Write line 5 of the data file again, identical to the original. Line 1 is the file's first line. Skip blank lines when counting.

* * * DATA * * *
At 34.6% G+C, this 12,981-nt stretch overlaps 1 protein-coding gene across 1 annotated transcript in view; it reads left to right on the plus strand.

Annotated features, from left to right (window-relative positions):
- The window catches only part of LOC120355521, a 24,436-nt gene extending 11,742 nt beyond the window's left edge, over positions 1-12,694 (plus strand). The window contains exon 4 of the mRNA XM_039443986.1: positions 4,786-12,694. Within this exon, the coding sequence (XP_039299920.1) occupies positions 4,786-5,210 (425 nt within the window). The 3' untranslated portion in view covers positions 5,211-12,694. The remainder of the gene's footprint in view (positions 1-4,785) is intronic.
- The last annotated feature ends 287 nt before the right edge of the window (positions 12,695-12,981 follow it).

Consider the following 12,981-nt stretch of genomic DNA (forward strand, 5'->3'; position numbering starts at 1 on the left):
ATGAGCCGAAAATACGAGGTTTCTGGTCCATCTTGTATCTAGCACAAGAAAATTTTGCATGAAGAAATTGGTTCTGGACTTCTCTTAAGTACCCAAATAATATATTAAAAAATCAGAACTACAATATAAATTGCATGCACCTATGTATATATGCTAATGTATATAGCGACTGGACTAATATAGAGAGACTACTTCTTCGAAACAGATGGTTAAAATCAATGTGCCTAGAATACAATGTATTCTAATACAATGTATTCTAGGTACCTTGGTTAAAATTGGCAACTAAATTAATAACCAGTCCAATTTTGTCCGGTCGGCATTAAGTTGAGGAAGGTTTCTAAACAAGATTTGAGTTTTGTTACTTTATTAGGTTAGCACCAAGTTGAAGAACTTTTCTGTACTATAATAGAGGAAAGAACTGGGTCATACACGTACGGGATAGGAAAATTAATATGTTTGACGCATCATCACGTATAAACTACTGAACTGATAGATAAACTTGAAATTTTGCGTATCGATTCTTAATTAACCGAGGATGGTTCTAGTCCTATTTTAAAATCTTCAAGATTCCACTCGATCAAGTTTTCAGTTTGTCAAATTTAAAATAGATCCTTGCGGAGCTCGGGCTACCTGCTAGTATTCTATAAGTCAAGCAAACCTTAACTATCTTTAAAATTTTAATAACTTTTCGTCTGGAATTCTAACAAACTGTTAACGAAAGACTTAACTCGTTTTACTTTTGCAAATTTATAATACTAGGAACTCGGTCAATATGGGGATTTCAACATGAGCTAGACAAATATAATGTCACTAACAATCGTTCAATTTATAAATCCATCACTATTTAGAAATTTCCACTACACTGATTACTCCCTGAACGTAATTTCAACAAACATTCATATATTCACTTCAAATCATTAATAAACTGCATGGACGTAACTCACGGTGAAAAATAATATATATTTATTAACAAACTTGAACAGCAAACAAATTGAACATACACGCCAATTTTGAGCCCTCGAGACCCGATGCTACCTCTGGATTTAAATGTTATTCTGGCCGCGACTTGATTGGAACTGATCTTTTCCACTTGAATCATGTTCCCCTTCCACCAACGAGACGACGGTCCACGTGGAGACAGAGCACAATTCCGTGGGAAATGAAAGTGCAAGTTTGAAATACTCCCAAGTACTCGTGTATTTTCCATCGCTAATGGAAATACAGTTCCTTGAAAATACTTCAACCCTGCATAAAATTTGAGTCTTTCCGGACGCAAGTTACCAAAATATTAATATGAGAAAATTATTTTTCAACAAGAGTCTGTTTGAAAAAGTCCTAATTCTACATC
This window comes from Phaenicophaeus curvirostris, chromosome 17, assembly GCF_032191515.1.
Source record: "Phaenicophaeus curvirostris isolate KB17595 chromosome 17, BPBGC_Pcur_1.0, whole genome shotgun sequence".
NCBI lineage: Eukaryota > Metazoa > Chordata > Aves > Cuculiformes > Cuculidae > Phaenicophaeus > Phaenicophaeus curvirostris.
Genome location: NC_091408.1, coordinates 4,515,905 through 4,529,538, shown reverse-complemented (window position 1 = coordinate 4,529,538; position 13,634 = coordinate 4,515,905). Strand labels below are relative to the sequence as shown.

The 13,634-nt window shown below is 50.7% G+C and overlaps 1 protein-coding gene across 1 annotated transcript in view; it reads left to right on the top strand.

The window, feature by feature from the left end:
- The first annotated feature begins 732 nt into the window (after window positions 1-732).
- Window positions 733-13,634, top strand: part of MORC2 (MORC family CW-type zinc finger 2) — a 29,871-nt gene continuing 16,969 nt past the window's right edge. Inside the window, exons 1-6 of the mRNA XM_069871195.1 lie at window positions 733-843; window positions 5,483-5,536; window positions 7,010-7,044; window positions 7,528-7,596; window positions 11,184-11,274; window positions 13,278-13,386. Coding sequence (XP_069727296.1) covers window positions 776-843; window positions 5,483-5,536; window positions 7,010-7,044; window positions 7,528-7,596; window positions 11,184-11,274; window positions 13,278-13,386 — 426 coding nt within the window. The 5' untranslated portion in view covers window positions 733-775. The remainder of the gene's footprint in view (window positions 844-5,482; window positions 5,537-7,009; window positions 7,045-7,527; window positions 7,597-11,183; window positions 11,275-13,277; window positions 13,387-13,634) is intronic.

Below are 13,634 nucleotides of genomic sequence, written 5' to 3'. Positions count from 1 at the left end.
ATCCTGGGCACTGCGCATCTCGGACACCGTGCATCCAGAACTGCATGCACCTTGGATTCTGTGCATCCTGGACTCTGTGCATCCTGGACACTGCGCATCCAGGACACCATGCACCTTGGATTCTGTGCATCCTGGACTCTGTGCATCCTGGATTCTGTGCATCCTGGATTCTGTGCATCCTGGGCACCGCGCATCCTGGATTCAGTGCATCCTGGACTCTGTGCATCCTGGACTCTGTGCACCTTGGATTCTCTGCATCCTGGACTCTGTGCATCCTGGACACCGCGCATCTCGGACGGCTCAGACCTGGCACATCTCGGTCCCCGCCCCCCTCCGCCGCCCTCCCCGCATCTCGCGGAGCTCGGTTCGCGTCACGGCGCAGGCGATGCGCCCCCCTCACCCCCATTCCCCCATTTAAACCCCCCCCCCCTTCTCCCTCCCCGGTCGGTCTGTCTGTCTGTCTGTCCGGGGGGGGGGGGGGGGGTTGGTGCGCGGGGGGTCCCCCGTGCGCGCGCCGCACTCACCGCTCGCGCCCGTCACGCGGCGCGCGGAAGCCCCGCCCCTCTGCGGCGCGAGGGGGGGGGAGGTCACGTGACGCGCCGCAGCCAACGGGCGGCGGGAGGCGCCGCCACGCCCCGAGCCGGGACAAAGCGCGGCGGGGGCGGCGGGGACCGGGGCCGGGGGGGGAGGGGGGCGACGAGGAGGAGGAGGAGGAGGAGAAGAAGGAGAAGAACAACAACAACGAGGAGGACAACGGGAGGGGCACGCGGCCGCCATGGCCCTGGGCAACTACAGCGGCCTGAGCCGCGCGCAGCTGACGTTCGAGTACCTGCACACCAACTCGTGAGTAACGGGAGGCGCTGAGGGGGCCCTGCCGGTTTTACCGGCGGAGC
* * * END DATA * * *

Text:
Consider the following 12,981-nt stretch of genomic DNA (forward strand, 5'->3'; position numbering starts at 1 on the left):